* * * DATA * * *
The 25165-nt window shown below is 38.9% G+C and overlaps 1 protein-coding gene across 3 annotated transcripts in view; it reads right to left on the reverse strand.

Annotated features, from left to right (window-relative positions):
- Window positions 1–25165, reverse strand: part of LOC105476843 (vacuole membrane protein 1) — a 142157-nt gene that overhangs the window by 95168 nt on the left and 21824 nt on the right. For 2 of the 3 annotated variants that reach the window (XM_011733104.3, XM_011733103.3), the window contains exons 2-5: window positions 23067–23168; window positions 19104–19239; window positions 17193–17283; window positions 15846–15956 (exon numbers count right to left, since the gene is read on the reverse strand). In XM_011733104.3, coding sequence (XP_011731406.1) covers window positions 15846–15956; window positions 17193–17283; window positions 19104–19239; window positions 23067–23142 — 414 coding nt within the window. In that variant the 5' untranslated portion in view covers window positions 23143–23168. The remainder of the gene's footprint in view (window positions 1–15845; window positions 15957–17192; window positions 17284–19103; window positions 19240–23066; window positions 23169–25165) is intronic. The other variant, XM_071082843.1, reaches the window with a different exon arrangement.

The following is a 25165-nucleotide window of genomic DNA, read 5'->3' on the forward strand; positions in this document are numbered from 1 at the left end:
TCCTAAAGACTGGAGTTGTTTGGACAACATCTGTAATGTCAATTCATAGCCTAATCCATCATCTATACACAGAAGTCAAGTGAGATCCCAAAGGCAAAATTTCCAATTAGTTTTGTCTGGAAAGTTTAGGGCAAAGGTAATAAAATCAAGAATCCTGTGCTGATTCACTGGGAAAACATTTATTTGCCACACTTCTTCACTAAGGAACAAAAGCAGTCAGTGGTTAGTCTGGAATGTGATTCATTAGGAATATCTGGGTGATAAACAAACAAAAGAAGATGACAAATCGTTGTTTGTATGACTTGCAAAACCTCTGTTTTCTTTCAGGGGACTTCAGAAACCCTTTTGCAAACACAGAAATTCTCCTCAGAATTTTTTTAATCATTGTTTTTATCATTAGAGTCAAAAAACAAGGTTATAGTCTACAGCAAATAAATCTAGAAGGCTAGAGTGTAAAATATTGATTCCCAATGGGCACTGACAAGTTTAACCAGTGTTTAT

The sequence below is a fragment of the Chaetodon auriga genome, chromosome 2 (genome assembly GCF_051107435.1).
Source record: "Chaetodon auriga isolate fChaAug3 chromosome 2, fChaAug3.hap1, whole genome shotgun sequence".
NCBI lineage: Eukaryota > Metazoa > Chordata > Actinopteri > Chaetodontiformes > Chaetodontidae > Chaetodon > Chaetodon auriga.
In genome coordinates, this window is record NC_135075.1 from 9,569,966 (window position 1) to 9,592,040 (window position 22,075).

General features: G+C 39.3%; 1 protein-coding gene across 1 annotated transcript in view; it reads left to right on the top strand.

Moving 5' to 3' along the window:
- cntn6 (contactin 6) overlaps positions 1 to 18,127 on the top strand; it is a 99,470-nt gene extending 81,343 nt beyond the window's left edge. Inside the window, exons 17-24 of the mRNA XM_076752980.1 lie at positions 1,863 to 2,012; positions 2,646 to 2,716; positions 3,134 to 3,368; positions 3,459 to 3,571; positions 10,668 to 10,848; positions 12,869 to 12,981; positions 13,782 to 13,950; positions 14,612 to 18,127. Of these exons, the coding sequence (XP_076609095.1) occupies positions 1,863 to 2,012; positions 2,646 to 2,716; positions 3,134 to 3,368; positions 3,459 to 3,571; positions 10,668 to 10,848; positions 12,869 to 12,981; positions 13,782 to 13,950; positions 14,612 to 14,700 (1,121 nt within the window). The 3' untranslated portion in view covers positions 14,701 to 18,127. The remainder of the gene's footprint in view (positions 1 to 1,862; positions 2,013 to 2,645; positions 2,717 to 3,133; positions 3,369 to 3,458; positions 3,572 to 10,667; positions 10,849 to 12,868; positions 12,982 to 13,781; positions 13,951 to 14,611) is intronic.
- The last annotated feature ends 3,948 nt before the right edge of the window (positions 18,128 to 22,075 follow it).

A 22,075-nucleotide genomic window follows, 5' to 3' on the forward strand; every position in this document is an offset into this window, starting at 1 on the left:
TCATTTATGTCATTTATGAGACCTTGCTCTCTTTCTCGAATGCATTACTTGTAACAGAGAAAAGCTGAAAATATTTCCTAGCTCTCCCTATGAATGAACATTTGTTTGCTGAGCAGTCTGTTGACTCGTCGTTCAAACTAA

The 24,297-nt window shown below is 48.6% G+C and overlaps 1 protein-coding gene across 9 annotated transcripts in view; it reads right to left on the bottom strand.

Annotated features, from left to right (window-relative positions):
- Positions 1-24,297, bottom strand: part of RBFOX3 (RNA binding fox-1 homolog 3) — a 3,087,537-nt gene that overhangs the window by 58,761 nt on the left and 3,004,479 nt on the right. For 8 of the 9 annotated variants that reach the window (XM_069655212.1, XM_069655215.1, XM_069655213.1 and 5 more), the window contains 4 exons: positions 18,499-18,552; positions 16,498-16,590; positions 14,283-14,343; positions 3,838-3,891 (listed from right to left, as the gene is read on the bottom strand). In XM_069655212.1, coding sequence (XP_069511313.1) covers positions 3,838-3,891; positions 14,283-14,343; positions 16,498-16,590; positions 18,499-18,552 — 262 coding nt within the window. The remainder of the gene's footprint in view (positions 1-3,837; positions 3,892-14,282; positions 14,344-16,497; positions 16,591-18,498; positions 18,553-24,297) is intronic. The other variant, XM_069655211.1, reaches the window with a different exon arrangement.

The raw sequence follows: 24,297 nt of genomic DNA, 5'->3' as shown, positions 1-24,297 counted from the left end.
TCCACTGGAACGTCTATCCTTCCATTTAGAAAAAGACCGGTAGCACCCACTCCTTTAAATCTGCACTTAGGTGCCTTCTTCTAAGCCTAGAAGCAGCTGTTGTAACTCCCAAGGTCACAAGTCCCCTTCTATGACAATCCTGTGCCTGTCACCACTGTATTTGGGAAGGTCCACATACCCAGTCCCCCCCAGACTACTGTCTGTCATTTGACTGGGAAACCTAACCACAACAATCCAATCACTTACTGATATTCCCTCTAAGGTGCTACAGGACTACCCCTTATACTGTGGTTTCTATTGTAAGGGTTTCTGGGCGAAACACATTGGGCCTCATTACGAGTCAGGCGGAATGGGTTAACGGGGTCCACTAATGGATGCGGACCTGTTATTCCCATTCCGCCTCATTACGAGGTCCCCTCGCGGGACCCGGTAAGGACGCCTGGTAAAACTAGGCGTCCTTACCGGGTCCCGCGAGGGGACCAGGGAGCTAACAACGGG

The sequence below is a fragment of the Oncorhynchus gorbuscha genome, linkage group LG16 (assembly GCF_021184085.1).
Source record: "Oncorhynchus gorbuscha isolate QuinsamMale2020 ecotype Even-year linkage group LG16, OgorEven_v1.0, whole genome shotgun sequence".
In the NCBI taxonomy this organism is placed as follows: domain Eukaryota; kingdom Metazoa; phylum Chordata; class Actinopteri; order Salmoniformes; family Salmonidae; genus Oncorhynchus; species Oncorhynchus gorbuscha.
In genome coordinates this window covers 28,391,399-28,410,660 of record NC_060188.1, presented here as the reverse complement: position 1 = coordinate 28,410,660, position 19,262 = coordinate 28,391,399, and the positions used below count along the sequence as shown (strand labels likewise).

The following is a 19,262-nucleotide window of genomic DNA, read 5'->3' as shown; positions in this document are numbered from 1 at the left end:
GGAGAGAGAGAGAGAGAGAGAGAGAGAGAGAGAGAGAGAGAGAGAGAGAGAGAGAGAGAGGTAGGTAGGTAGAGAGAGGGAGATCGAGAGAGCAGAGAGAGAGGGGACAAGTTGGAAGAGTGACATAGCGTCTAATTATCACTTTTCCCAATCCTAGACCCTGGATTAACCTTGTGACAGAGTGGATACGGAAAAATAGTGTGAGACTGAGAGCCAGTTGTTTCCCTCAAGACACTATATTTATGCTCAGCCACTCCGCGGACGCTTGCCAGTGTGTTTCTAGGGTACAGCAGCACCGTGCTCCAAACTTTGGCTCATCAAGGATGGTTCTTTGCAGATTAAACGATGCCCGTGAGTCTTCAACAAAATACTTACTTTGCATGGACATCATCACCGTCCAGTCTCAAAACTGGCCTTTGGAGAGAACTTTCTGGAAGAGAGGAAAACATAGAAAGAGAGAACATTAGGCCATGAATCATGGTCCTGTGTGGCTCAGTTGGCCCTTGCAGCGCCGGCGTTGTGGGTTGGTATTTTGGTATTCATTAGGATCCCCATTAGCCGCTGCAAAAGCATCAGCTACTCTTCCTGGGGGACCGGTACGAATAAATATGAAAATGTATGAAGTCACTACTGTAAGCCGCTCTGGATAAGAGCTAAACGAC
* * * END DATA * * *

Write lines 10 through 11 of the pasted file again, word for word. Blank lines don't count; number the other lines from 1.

General features: G+C 39.3%; 1 protein-coding gene across 1 annotated transcript in view; it reads left to right on the top strand.

Moving 5' to 3' along the window: